By Salvatore Babones May 17, 2018
Blockchain database technologies will power tomorrow’s internet of things – and that could include the Navy’s onboard weapons systems.
Bitcoin’s meteoric rise in 2017 made “blockchain” a household word. However, Bitcoin is only one use case for the application of the basic database architecture called blockchain. A much more important application just over the horizon is the internet of things: the idea that many pieces of everyday technology will be made “smart” by interconnecting them with each other and sensors over the internet, allowing them to communicate and act in real time. For instance, a road would be able to alert a smart car about ice or snow on the ground and the car would be able to slow down in response. When the internet of things is added to the security of blockchain, more powerful technology can be built, and this could include military hardware such as the United States Navy’s next generation of surface combat ships.
How could such database technology run a battleship, and what would that look like?
A typical U.S. surface combatant ship, like the Arleigh Burke class destroyer, combines powerful radar systems with a host of different weapons systems. These weapons include ninety or more missile launch cells (each one capable of launching one of a dozen different missile types), two independent Phalanx close-defense systems, six torpedo launchers, a five-inch gun and several machine guns.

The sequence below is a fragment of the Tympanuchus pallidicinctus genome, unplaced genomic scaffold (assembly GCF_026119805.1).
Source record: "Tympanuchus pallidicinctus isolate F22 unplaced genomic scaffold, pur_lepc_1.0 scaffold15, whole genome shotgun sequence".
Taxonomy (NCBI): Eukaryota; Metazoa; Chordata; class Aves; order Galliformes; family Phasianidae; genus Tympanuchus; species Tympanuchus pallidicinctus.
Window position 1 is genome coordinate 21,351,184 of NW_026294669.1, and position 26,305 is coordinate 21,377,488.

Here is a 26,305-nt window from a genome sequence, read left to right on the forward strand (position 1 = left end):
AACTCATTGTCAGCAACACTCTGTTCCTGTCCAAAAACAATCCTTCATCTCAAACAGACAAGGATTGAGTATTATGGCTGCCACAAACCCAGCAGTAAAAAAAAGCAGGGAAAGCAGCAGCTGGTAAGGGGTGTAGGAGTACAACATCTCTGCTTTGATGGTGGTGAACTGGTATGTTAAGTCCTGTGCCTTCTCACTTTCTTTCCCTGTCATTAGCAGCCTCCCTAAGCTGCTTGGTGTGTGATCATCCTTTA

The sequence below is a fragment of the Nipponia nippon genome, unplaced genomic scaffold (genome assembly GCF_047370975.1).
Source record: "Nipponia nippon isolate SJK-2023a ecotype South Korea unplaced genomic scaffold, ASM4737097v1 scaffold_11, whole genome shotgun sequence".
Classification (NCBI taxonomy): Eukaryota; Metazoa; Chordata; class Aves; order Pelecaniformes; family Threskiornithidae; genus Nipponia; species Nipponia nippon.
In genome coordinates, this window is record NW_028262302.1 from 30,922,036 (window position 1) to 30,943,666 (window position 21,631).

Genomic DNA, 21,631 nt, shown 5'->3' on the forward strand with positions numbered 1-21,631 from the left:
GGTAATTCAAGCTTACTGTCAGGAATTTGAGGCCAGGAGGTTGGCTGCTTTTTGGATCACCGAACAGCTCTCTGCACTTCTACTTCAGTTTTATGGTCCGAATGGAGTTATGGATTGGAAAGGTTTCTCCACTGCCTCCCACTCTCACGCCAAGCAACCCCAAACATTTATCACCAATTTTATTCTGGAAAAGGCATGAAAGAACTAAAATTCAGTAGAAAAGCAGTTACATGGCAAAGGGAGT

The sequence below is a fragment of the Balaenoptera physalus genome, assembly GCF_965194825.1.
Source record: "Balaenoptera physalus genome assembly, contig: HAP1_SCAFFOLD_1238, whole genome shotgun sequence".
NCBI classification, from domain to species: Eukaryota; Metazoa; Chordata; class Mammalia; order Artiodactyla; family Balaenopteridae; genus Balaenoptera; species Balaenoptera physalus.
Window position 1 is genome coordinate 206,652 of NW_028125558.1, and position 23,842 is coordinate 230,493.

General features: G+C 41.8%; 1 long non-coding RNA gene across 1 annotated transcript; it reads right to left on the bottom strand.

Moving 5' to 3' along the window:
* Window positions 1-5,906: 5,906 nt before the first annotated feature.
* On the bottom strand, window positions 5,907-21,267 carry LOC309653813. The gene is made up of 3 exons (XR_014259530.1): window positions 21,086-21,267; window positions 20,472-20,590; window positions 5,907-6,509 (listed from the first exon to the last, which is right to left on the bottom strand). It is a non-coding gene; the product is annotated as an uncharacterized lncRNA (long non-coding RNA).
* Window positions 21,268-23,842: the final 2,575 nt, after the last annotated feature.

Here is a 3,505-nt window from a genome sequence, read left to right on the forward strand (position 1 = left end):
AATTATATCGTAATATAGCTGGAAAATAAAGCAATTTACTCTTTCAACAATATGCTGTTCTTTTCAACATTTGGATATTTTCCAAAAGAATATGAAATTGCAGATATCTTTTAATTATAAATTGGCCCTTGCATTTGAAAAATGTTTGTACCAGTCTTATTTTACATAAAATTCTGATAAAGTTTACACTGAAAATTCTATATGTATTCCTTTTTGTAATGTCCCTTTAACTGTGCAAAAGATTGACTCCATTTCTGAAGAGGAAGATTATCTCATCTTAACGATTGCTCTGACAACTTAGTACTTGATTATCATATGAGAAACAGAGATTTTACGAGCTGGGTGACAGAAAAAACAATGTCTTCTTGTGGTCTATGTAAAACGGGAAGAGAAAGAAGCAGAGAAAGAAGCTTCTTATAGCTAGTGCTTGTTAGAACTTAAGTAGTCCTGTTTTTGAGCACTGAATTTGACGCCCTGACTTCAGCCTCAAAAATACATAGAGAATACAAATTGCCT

The challenge is to make all these combat systems work together without damaging the ship itself. America’s opponents have often fielded bigger, badder weapons than the United States, but the secret to naval success is systems integration. As the British proved at the Battle of Jutland in 1916, superior fire control trumps superior firepower.
For the U.S. Navy, systems integration still means the aging but effective Aegis Combat System. Now in its fifth decade of operation, Aegis is a centralized command and control system that links sensors and weapons together similar to how a boxer’s brain links his eyes and fists. But that very centralization is also a weakness; knock out the brain and you knock out the boxer.
More at: Smart ‘Battleships’ Are Right Around the Corner – The National Interest
By David Floyd April 27, 2018
IBM is seeking to patent a method for ensuring that a network of connected devices can securely execute blockchain-based smart contracts.
As the tech giant explains in a patent application published Thursday, “one example method of operation may include determining a proof-of-work via a device and using a predefined set of nonce values when determining the proof-of-work, storing the proof-of-work on a blockchain, and broadcasting the proof-of-work as a broadcast message.”
The problem of how to connect Internet of Things (IoT) devices using blockchain has drawn the attention of a number of developers, startups and companies in recent years – indeed, that was the central concept behind IBM’s “ADEPT” proof-of-concept, created in partnership with Samsung and unveiled in early 2015.
An IoT-focused blockchain network couldn’t engage in the kind of competitive “mining” that powers the bitcoin network, largely because a smart toaster or lightbulb can’t harness the power of a warehouse full of specialized computers. At the same time, a large-scale blockchain mine could conceivably have an easier time of attacking a network of IoT devices and, thus, potentially compromise it.
More at: IBM Reimagines Proof-of-Work for Blockchain IoT – CoinDesk
By Julia Travers January 18, 2018
NASA has awarded University of Akron (UA) Assistant Professor Jin Wei Kocsis a three-year $333,000 Early Career Faculty grant as part of its Space Technology Research Grants (STRG) program. Dr. Kocsis will utilize the grant to develop AI and blockchain-based technology that will help satellites safely travel farther away while making decisions independently.
Space Travel and Fuzzy Logic